“The Japanese are a quality team, but we will focus on our own efforts and what we need to do to be successful. They are not affected that much by the time difference, but the experienced core of our squad makes things easier in order to adapt to the 11-hour time difference.
“A lot of the guys have been here many times, so we have learned over the years how important it is to adapt and not go to sleep during the day.”
Although he likes making jokes and singing songs, bringing the effort to the field is something completely different for Dry.
“That is where it counts and where we need to make it count,” he said.
“One cannot always be sure what Japan will bring, but we have no excuse not to bring our best to the match. Our coaching staff prepared us well for this, we must now go out and execute and play to our abilities.”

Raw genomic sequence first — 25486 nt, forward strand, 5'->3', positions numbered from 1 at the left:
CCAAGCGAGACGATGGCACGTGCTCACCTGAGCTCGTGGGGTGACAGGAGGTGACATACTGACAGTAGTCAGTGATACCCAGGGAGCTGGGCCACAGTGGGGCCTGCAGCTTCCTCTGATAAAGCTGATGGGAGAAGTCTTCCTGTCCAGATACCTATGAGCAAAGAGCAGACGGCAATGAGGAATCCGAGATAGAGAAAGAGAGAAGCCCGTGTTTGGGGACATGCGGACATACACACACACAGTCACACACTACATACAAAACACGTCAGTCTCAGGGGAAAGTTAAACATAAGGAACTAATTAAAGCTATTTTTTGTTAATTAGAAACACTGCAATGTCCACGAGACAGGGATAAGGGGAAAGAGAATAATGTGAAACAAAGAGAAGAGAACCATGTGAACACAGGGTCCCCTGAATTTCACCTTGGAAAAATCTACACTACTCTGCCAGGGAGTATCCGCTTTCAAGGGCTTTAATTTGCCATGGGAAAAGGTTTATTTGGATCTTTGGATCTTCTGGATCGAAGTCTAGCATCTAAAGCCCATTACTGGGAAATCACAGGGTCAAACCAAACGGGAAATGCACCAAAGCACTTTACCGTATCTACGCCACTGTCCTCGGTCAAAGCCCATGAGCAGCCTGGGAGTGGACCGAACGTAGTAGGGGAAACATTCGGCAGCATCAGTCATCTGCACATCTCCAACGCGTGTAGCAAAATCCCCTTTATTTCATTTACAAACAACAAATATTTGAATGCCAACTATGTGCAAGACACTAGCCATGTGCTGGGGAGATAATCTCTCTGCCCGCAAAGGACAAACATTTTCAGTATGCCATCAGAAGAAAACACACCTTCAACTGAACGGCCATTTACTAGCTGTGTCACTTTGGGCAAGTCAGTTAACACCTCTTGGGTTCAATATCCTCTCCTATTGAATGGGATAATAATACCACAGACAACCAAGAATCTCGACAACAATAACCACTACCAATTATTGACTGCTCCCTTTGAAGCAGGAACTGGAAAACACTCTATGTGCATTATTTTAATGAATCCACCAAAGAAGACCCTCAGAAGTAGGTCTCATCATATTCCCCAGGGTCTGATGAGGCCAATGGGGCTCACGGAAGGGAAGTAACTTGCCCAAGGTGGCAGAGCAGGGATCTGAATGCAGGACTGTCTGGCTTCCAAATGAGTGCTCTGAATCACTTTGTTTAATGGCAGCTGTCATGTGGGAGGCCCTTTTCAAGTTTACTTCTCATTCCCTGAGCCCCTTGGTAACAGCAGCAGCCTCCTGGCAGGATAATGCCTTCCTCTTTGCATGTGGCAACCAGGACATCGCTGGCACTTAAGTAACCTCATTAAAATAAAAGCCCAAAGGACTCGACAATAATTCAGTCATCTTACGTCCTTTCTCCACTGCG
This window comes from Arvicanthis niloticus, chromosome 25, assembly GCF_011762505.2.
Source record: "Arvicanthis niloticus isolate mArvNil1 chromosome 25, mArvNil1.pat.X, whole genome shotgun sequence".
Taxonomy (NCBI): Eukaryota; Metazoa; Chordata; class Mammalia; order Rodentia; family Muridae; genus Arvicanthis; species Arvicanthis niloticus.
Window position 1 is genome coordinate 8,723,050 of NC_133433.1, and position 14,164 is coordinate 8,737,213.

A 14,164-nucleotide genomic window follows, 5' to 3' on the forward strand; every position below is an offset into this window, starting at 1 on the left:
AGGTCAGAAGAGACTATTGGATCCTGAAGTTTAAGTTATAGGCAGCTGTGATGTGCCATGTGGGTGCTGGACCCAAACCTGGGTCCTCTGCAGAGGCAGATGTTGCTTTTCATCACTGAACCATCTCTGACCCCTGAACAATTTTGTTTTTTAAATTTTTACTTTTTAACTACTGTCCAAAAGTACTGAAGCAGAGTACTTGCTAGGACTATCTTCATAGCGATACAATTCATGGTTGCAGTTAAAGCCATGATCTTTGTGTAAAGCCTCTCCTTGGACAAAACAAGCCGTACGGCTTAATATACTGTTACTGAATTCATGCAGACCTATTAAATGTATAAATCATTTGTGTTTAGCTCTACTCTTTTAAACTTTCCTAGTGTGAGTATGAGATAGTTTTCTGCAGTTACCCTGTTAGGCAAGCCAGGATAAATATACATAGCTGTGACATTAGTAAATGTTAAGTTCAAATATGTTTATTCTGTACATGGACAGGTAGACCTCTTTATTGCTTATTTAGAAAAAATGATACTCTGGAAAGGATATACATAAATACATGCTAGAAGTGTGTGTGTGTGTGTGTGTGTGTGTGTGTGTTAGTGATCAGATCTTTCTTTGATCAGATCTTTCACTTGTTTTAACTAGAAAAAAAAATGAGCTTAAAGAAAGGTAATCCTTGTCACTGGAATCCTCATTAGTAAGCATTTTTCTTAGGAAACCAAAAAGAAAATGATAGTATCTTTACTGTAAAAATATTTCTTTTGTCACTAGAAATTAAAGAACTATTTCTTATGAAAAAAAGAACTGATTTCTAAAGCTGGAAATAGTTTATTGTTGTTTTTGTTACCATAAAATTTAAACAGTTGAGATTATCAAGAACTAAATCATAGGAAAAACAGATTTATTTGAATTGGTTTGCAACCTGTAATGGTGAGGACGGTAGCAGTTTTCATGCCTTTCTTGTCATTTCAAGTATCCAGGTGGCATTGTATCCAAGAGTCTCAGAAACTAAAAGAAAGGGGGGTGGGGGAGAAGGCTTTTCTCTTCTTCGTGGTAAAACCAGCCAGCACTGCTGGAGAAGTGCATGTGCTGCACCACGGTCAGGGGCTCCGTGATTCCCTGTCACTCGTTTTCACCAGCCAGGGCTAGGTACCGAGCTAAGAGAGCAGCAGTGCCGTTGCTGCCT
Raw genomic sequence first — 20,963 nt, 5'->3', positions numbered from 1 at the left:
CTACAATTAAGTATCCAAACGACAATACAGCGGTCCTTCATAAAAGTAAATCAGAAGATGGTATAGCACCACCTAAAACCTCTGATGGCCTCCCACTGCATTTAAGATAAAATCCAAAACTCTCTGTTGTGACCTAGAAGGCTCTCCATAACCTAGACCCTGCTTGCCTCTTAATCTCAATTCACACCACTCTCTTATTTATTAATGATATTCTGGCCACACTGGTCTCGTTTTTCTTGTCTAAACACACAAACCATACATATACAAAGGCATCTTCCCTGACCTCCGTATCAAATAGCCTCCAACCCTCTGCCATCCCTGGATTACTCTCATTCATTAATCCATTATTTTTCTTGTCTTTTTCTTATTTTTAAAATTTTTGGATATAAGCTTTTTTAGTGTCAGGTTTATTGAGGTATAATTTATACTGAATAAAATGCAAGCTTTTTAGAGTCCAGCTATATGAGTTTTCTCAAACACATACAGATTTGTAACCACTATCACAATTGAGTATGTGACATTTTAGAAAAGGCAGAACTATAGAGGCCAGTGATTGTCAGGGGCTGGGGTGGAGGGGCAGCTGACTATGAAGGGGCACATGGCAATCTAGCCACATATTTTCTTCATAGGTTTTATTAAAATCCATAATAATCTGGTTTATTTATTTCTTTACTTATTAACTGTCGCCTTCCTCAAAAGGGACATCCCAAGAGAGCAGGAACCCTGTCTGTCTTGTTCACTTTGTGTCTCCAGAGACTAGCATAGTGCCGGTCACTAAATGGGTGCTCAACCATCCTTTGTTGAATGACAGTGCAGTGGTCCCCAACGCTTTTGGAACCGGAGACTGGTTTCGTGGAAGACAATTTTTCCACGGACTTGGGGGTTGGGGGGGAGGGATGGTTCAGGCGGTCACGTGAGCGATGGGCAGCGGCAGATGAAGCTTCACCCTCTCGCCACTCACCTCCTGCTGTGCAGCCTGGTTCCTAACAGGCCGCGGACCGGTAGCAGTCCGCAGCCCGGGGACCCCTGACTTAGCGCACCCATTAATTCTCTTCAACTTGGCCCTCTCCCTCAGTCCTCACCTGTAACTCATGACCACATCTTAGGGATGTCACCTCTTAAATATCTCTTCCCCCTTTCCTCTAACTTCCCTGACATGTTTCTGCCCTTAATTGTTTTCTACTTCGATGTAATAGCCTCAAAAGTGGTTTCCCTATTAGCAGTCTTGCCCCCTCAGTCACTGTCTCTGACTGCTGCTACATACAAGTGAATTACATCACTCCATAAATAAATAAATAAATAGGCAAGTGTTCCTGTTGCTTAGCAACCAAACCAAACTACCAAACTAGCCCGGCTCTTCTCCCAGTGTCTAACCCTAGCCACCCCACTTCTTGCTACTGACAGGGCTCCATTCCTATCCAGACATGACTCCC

Blitzbok coach Neil Powell said it was heart-warming to see the effort by the players in training this week.
“The guys showed great attitude,” said Powell.
“It is not easy to change your sleeping patterns and the 11-hour time difference has an impact, but our guys were great in how they handled that. There was good energy.”
The Blitzboks played Japan both in Dubai and Cape Town last month, scoring big wins in both, but Powell is adamant that those results are in the past.
“For a start, this is not the same squad that played in those two tournaments – in fact, it is probably the strongest Japan team we have seen in a while,” warned the Blitzbok coach.
“Several of their stars are back, guys that played in the World Cup and even the Olympics, so they will be a tough nut first up. They have some good balance in their team, with a few Fijian-born players with their offloading game complimenting the nippy and fast Japanese runners. So, we dare not underestimate them.”
All of Japan, England and Kenya will test the Blitzboks in various ways, but for Powell, the focus will be on the first match.
“We only play two matches on the first day, so we can leave it all out there and make sure we come back strong on the second day for our match against Kenya.”